Advocates are usually intimately familiar with the challenges that face military spouses, mostly because they tend to be spouses of service members themselves. But not always. Sometimes, the most powerful forces behind change come from someone who didn't even know what they were getting into.
Rounding out our three finalists for the 2020 Military.com Spouse Changemaker Award is Abby Malchow, a senior program manager in Amazon's military affairs section, Navy veteran and the driving force behind Amazon's Military Entrepreneurship Program (MEP).
Malchow is a combat veteran who started her advocacy work in 2014 when living in Washington, D.C., where she worked with other vets lobbying for the Clay Hunt Suicide Prevention for American Veterans Act.
"I lost two of my best friends to suicide, and that was what drove me into my advocacy work. I have a story to share that can help benefit the community," she said.
After working as a civil servant while in graduate school for her MBA, Malchow transitioned to Intel Corp., where she utilized her military experience in contract negotiations and supply chain management. In her spare time, she created the Veteran Employee Resource Group Board.
"In that role, I created opportunities for the military community to volunteer locally with veteran service organizations (VSOs)," she said.
Malchow was a Bush Stand-to Presidential Leadership Scholar and used the program to leverage artificial intelligence on social media to proactively identify veterans at risk for suicide and connect them to treatment options. During the fellowship, Malchow found herself in Seattle, working out of Starbucks' headquarters, and she met with an Amazon representative. She pitched him the idea to use Alexa in suicide prevention, and the rest is history.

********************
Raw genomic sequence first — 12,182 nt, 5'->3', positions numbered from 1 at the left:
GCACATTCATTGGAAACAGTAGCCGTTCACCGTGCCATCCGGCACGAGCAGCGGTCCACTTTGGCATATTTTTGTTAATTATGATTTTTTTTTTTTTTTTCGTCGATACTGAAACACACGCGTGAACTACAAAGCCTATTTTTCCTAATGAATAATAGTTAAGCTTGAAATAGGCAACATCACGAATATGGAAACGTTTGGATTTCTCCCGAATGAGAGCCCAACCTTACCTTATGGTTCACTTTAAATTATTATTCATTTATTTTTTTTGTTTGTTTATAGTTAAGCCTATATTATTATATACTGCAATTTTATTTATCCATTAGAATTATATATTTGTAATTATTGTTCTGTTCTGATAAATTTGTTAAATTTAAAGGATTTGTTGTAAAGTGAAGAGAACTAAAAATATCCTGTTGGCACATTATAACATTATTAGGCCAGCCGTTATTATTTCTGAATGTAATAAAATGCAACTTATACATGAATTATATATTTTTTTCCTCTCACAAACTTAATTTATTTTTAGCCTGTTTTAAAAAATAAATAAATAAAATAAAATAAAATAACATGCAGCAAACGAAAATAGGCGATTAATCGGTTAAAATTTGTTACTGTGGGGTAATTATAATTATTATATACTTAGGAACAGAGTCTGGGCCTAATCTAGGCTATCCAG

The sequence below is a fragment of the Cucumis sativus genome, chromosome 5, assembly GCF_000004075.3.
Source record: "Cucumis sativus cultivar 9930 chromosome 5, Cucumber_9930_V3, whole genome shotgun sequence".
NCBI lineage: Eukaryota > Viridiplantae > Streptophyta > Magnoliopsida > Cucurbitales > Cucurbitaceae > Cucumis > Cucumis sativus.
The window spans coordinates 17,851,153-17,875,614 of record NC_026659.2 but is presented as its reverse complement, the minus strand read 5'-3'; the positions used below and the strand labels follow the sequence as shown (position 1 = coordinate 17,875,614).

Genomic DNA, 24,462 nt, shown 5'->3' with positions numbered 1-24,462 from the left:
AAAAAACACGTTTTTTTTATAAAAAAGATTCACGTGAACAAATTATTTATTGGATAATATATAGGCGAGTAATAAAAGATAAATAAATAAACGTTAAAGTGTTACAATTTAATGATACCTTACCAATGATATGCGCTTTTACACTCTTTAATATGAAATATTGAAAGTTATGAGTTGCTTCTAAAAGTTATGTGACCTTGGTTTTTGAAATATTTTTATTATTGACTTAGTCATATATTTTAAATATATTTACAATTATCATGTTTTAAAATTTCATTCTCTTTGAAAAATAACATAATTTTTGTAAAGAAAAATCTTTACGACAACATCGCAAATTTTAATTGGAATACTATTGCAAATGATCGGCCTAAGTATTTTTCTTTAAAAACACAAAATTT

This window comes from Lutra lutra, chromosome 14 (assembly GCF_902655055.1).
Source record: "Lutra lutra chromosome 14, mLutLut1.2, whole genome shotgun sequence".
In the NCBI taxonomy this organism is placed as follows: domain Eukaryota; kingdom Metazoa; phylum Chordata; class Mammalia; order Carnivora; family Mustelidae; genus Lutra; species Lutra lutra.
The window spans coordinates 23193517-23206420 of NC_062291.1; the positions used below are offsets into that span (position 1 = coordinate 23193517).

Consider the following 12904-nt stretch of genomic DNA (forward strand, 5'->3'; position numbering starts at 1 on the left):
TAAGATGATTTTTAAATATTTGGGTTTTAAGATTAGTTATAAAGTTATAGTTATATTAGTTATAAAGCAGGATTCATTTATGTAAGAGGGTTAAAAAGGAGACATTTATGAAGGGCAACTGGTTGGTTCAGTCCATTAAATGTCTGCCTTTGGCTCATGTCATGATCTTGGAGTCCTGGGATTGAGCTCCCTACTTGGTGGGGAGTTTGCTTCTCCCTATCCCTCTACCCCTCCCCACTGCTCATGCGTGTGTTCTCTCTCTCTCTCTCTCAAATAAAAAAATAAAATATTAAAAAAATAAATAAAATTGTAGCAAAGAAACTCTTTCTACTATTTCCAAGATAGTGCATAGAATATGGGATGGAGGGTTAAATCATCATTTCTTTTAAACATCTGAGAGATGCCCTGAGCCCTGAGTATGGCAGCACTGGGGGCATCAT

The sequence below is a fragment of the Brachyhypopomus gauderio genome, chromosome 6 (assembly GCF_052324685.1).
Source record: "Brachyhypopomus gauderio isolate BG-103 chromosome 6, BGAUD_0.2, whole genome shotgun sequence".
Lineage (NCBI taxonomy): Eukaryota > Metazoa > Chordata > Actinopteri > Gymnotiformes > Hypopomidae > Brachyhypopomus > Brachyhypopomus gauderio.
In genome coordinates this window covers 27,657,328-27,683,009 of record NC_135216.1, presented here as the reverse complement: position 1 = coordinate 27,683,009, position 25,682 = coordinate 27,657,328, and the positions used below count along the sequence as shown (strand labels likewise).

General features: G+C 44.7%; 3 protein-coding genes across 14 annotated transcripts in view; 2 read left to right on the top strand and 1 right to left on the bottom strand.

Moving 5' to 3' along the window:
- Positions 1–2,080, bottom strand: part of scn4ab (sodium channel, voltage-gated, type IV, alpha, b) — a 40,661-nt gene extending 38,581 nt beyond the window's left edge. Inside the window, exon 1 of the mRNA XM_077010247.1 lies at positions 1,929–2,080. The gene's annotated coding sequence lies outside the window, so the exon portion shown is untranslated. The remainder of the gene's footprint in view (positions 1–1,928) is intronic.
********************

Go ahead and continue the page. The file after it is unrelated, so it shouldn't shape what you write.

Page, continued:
"I wanted to help the military community, and doing it full time with Amazon was the best option," she said.
Amazon's Military Affairs Team and the MEP were founded when Malchow started with the company. "I knew the director was passionate about military spouses, so I started doing research and learned about the unemployment and underemployment numbers being so high. It made sense to target them first," she said.
Amazon had options for hiring initiatives outside of traditional employment. The majority of military spouse-owned businesses were not selling on Amazon, so that's where Malchow focused her efforts. "They wanted to learn, but there was a barrier. So I wanted to create an educational program, as well as a recruiting program," she said.
She made it her mission to prove how important this was, to help people see the missed opportunity of not collecting data on military spouse-owned businesses. Once the rest of the team came on board, it was easier to push a feature on Amazon. Malchow worked with the Rosie Network to identify military spouses who were already selling on Amazon, and they created a storefront.
Now, there's room to do more of what Malchow wants to do inside the military community. Her goals include raising awareness of the program and teaching spouses the steps, from starting a business to selling successfully.
Malchow has more big goals for this next year, one for each of her passions. She wants to make the military storefront more evergreen and robust, then expand it to a global storefront. She also wants to work on a solution to identify users who are at risk of suicide and provide direct intervention.
"I have a goal of recruiting military spouses and military-owned product business this year and continuing to raise awareness of educational resources," Malchow said.
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